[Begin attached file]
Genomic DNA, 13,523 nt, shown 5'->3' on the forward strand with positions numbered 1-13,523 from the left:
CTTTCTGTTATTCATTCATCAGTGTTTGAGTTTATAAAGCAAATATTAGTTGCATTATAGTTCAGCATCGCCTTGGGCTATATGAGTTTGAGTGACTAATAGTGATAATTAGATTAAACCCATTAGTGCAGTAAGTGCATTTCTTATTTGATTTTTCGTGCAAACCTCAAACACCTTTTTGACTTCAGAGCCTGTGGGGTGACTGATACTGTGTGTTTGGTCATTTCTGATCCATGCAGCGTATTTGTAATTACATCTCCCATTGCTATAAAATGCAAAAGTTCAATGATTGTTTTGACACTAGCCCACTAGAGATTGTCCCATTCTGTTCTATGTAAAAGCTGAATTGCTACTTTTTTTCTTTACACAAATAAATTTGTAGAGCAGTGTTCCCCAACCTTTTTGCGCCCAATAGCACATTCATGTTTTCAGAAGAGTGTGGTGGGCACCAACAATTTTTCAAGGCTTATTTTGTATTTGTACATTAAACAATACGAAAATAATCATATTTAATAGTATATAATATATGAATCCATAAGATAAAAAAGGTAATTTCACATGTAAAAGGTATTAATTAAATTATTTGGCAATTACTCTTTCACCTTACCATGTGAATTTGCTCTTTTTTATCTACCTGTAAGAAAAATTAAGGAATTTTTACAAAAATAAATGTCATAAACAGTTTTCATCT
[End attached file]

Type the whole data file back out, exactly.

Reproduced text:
Genomic DNA, 13,523 nt, shown 5'->3' on the forward strand with positions numbered 1-13,523 from the left:
CTTTCTGTTATTCATTCATCAGTGTTTGAGTTTATAAAGCAAATATTAGTTGCATTATAGTTCAGCATCGCCTTGGGCTATATGAGTTTGAGTGACTAATAGTGATAATTAGATTAAACCCATTAGTGCAGTAAGTGCATTTCTTATTTGATTTTTCGTGCAAACCTCAAACACCTTTTTGACTTCAGAGCCTGTGGGGTGACTGATACTGTGTGTTTGGTCATTTCTGATCCATGCAGCGTATTTGTAATTACATCTCCCATTGCTATAAAATGCAAAAGTTCAATGATTGTTTTGACACTAGCCCACTAGAGATTGTCCCATTCTGTTCTATGTAAAAGCTGAATTGCTACTTTTTTTCTTTACACAAATAAATTTGTAGAGCAGTGTTCCCCAACCTTTTTGCGCCCAATAGCACATTCATGTTTTCAGAAGAGTGTGGTGGGCACCAACAATTTTTCAAGGCTTATTTTGTATTTGTACATTAAACAATACGAAAATAATCATATTTAATAGTATATAATATATGAATCCATAAGATAAAAAAGGTAATTTCACATGTAAAAGGTATTAATTAAATTATTTGGCAATTACTCTTTCACCTTACCATGTGAATTTGCTCTTTTTTATCTACCTGTAAGAAAAATTAAGGAATTTTTACAAAAATAAATGTCATAAACAGTTTTCATCT